From Thomas Keller’s Ad Hoc at Home…
I confess to a love-hate relationship with roasted chicken: Love to eat it, hate to make it, because some recipes that promised “the best roast chicken you’ll ever eat” gave me only grievance instead. Here are two examples. One famous recipe calls for blasting the bird in a 500F oven, which made an unbelievable mess, set off every smoke alarm in the house, and left a lingering smell of roast chicken for days. I also fell for a recipe that insisted the best way to roast a chicken is to first sear it in a frying pan, and then move it into a hot oven. That method resulted in both the stove AND the oven covered in oily splatter. I dealt with it in the hope of “… the best ever“, but… it wasn’t.
Every recipe in Keller’s book makes me want to jump to the kitchen to start working on it, so I couldn’t resist his take on roast chicken. I’m glad that I didn’t, it was simple to prepare and finished with a happy ending. This recipe is a full meal in itself: you’ll have a nice roast chicken, crispy and moist, with a bonus side dish accompanying it. It was satisfying home-cooking at its best.
(para receita em portugues, clique aqui)
ROAST CHICKEN WITH ROOT VEGETABLES
(adapted from Thomas Keller’s Ad Hoc)
1 whole chicken, preferably organic (4 – 4.5 pounds)
2 cloves garlic, mashed
fresh thyme sprigs
salt and pepper
12 small yellow or red new potatoes
1/3 cup canola oil
4 T butter at room temperature or 2 T duck fat
If you are particularly fond of crispy skin, leave the bird uncovered in the fridge for a couple of days. Remove the chicken from the refrigerator 1.5 hours before roasting (important step, don’t skip it).
Heat the oven to 475F.
Season the chicken inside and out with salt and pepper, add the garlic, 4 thyme sprigs, and the lemon half in the cavity. For a nicer presentation, truss the chicken (see how to do it here, but you may omit this step if you prefer – read my comments).
Cut the rutabagas and turnips in similar sized pieces, about 3/4 inch wedges. Cut the carrots in half crosswise and again lengthwise. Keep the young potatoes whole, or, if they are a bit too big cut them in half. Place all veggies in a large bowl, add 1/4 cup of canola oil, 2-3 thyme sprigs, salt, pepper, and toss well. Transfer them to a roasting pan, make a small space in the center to place the chicken. Rub the remaining canola oil all over the skin of the chicken, seasoning it again with salt and pepper.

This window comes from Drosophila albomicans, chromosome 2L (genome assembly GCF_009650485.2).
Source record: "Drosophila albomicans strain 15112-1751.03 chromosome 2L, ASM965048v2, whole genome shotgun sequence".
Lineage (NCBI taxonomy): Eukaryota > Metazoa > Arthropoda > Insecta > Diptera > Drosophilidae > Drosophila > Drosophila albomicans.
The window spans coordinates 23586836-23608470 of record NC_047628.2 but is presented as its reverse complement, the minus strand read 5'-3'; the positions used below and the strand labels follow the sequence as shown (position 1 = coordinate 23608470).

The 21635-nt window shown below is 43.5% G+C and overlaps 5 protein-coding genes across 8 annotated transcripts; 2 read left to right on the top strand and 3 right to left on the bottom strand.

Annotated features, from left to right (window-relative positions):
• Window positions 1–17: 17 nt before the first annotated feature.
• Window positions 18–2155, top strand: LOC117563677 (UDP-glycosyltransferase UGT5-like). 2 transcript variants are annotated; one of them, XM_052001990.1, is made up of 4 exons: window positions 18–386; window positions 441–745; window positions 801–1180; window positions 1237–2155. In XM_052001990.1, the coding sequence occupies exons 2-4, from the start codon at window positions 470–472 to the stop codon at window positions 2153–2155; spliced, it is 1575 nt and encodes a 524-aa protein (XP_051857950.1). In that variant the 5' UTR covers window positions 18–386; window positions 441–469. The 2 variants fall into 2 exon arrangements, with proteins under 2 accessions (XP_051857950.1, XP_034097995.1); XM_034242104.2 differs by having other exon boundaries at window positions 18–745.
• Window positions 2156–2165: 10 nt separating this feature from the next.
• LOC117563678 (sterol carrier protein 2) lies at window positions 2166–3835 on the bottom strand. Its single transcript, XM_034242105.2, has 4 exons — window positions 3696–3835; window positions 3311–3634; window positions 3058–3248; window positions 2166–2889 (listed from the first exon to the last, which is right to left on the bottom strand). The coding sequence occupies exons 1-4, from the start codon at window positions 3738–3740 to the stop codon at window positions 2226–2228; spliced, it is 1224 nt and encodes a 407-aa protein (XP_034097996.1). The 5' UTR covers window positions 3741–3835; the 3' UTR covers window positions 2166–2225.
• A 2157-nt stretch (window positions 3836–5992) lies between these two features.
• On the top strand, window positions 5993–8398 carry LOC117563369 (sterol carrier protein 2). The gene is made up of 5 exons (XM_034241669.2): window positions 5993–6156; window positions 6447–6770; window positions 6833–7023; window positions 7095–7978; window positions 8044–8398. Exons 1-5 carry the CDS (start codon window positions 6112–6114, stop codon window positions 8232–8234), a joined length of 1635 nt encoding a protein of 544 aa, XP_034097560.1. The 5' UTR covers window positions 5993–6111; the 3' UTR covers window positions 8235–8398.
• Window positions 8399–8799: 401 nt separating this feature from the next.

Just before roasting, add pats of butter over the breast, or brush with some duck fat (it gives a deeper flavor to the chicken,).
Roast at 475F for 25 minutes, lower the temperature to 400F and roast for 1 hour, but check the internal temperature after 45 minutes, if it reaches 160F remove the chicken from the oven. Allow the chicken to rest under an aluminum foil tent for 20 minutes before carving.
A few minutes before serving, place the roasting dish on the stove and heat the vegetables, moving them around to coat with the juices accumulated during roasting.
to print the recipe, click here
Jump for final comments and additional photos
The veggies are cut…
Placed in the bowl with oil, salt, and pepper…
Everything ready for the oven….
To truss or not to truss? Opinions are divided on this one. Many chefs and cooks prefer to roast the bird un-trussed, claiming that you get a bigger amount of crispy skin that way. When you truss the chicken, the skin between the thighs and the body doesn’t get a chance to crisp up. Normally, I don’t truss, but this time I decided to follow Keller’s method.
My main modification was to include half a lemon in the cavity, and rubbing the skin with duck fat instead of butter, a trick I learned a long, long time ago watching David Rosengarten on FoodTV’s ‘Taste”. He actually used goose fat, but duck fat works equally well, in my humble opinion.
Voila’! Time for dinner!